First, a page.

Monday afternoon after a long day at work and after visiting my mom, I came home, put on my pajamas and got in bed at 5 p.m. I stayed there for three hours eating Golden Flake Sweet Heat potato chips and watching television. My husband thought I was dying. Seriously.
I’m the woman who comes home from work only to launch into at least three additional hours of work and one hour of exercise.
And the Monday to-do list in my Day Designer* was full. But I just didn’t care. My body told me to get in bed and so I listened.
And I’m glad I did.
Last month I took my very first solo weekend writing retreat. The beautiful Hotel Finial in Anniston was the perfect place to get inspired as I set out to start writing the book I hope to publish this year.
But perhaps I was too inspired.
Sometimes things just work out.
Last year I told my husband that I wanted to take a solo weekend writing retreat, or a “writecation,” so I could start working on the book that I hope to complete in 2017. I wanted to check myself into a hotel for a weekend and just write.
I considered booking a room at a hotel in Birmingham, but I knew I needed to get away. Otherwise, the demands of family obligations and the lures of social events with friends would be too much of a distraction.
About a month or so after having this conversation with my husband I was contacted by a representative from Hotel Finial in Anniston, Alabama. They offered me a two-night complimentary stay so I could have the writecation I’d dreamed of. But my stay at Hotel Finial exceeded anything I could have ever imagined!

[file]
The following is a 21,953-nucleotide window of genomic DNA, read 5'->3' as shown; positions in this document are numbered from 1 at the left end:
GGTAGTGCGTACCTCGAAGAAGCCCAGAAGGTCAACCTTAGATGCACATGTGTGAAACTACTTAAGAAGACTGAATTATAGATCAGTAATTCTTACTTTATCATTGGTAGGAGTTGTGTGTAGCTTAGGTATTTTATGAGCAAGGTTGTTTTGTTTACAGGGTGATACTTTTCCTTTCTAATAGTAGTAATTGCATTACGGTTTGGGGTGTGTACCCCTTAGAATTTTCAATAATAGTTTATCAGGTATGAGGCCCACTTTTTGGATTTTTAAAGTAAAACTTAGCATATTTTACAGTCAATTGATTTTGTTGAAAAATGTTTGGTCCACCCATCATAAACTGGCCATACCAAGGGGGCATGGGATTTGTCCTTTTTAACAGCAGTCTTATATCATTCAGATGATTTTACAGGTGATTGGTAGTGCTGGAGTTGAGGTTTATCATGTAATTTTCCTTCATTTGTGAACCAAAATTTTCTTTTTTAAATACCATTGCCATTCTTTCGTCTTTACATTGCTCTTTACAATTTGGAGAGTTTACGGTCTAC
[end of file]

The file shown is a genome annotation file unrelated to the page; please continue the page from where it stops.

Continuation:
Last month I hosted the first See Jane Write Virtual Summit featuring live online Q&A sessions with 8 female writers and bloggers with noteworthy accomplishments to their name. During the summit, attendees learned how to build a tribe to support their blog, books, and other writing projects; how to work with brands as a blogger; how to start a freelance writing career; how to market and build buzz for their blog, book, or brand; how to use writing to discover their authentic selves; the art of personal blogging; how to lead a group book project; and how to use their blog to write and publish their first book.
I decided last fall that I wanted to host a virtual summit but it took me several months to finally pull it off because I kept making excuses. I don’t have the time, I told myself. I don’t have the money, I said. But eventually I looked at myself in the mirror and said, “Javacia, you can either make excuses or make a difference. But you can’t do both.”
So I got to work. Still a journalist at heart, I started by asking myself the 5Ws and H.
Chances are you hate to hear the words, “You need to build your brand.” Thinking of yourself as a brand may feel gross or even wrong. But it’s not. Building a personal brand simply means defining and clearly conveying what you’re all about — who you are, what you do, and why you do it.